Observe double stars
Astronomers estimate that 60 percent of all the stars in the Milky Way Galaxy are double or multiple stars. These stars appear as one to the unaided eye, but many may be resolved into pairs with the help of a telescope. I don’t think there’s an amateur astronomer I know who doesn’t enjoy observing double stars. It’s fun, easy, rewarding, doesn’t take a complicated setup, you can observe from within a city, and challenging objects exist for every size of telescope.

In addition to where the double star is in the sky and how bright each component is, there are two quantities with which a double star observer should be familiar. The first is the “separation” of the pair. This number is given in arcseconds, and it is simply the distance between the two stars. The second quantity is the “position angle.” This is the angle, measured from north through east, of the fainter of the pair (the “companion,” or “secondary”) from the brighter (the “primary”). For instance, if the companion is due north of the primary, its position angle is 0°. If it is due east, 90°, and if midway between south and west, 225°.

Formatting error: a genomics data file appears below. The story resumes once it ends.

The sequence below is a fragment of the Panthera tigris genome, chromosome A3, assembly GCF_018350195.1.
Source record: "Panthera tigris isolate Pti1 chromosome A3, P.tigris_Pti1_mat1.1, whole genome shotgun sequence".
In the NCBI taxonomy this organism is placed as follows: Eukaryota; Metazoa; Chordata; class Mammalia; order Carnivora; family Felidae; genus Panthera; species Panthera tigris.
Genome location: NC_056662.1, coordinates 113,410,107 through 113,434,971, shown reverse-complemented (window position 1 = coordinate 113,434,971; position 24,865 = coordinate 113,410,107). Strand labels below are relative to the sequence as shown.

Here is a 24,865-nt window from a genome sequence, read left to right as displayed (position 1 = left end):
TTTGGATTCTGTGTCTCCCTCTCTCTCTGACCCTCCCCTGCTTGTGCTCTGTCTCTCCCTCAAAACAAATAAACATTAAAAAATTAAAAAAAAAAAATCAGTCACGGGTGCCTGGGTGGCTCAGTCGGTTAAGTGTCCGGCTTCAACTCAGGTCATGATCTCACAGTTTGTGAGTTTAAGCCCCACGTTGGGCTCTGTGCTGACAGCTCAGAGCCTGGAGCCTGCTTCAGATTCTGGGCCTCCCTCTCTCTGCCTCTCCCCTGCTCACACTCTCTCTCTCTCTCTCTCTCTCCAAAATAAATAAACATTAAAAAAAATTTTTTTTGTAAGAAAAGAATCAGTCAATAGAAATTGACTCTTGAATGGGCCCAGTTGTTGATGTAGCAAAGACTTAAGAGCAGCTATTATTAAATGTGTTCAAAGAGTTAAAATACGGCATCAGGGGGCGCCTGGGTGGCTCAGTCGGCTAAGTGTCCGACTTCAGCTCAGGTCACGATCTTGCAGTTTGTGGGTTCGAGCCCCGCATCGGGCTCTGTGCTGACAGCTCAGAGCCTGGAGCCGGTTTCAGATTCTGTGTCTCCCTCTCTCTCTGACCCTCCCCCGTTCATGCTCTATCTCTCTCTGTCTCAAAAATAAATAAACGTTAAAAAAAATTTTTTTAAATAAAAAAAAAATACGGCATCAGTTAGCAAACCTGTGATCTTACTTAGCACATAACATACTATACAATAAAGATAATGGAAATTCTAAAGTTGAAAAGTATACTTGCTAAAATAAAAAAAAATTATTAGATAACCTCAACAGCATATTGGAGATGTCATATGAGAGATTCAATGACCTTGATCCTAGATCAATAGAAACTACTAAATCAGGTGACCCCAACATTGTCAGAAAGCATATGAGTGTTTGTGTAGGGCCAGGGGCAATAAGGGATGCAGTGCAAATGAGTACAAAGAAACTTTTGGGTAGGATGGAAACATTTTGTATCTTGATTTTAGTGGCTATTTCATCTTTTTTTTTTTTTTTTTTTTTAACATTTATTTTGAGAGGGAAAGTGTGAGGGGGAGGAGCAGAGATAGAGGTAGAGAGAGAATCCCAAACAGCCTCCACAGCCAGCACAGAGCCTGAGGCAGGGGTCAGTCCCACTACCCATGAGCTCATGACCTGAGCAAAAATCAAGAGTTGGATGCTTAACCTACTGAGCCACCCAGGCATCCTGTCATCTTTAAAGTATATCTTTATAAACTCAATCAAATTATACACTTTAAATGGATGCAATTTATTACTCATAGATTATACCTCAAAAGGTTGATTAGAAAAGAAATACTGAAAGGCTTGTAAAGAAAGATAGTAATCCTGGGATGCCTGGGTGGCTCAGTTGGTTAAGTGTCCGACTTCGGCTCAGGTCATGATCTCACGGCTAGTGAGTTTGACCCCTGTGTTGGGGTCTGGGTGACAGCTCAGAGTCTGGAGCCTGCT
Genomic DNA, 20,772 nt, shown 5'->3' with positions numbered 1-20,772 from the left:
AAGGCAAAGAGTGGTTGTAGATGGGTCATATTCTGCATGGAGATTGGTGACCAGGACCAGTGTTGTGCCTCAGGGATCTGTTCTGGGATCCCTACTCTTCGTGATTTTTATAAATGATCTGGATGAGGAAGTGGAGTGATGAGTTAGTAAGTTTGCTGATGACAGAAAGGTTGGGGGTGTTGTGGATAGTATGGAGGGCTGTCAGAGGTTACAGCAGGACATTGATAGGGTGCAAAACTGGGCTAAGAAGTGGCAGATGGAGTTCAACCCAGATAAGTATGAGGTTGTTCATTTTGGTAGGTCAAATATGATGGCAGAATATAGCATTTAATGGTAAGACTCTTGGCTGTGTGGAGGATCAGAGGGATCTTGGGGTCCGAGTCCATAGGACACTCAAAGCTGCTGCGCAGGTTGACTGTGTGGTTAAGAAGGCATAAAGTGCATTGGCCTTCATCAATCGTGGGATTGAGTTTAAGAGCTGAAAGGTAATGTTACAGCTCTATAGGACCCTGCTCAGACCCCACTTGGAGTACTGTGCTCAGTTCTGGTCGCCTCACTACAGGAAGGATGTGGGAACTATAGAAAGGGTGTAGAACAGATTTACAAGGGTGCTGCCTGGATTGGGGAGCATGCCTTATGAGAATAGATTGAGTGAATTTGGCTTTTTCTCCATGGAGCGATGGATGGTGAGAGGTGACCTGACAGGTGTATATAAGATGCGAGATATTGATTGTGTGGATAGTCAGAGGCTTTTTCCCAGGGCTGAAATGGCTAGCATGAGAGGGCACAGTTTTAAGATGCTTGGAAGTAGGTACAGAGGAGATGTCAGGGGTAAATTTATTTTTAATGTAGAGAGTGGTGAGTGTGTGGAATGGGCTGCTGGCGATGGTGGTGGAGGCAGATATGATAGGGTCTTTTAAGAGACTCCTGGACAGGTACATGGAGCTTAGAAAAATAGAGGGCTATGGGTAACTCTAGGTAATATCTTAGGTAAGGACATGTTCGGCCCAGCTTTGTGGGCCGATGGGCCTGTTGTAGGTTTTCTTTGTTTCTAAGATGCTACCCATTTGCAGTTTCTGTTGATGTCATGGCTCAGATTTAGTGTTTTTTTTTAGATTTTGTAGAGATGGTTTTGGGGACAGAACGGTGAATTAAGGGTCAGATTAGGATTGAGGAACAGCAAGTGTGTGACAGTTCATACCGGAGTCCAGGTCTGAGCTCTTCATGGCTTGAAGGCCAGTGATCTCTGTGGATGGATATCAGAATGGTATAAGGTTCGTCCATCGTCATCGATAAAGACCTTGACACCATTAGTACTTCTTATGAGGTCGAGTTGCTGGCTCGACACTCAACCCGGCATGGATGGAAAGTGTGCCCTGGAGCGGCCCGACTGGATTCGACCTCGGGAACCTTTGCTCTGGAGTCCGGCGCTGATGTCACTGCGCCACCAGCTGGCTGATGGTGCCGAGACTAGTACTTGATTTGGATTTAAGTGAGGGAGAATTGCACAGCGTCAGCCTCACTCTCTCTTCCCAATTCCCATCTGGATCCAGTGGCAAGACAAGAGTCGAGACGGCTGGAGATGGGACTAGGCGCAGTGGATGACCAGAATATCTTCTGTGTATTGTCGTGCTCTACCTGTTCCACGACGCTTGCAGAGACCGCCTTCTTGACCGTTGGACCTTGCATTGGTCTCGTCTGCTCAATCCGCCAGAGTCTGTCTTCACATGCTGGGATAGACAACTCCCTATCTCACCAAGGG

To determine the directions in your field of view, just let the stars drift for a while. If your telescope has a motor drive, turn it off for this check. The stars will enter the field of view from the east and exit to the west. Determine the longest path for the stars you see drifting through the field. This is your east-west line. The north-south line is perpendicular to it, and to find it, turn the drive back on, center a reasonably bright star, release the declination lock on your drive, and move the telescope by hand toward the north. As you observe the field of view, the bright star will be heading out, toward the south. Reverse this if you are located in the Southern Hemisphere. The technique is only slightly more complicated if you own a telescope on an alt-azimuth mount. To move this type of telescope “north,” you have to adjust the altitude and azimuth motions simultaneously.

The size of your telescope will influence which double stars you observe. The resolution of a telescope only depends on its size. Double star observers often refer to a rule of thumb called Dawes Limit. The formula for Dawes Limit is r=4.56/D, where r is the separation (in arcseconds) of the closest resolvable double star, and D is the diameter of the objective in inches. Alternately, you can use r=114/D, where D is the diameter of the objective in millimeters. And remember, Dawes Limit is only a guideline.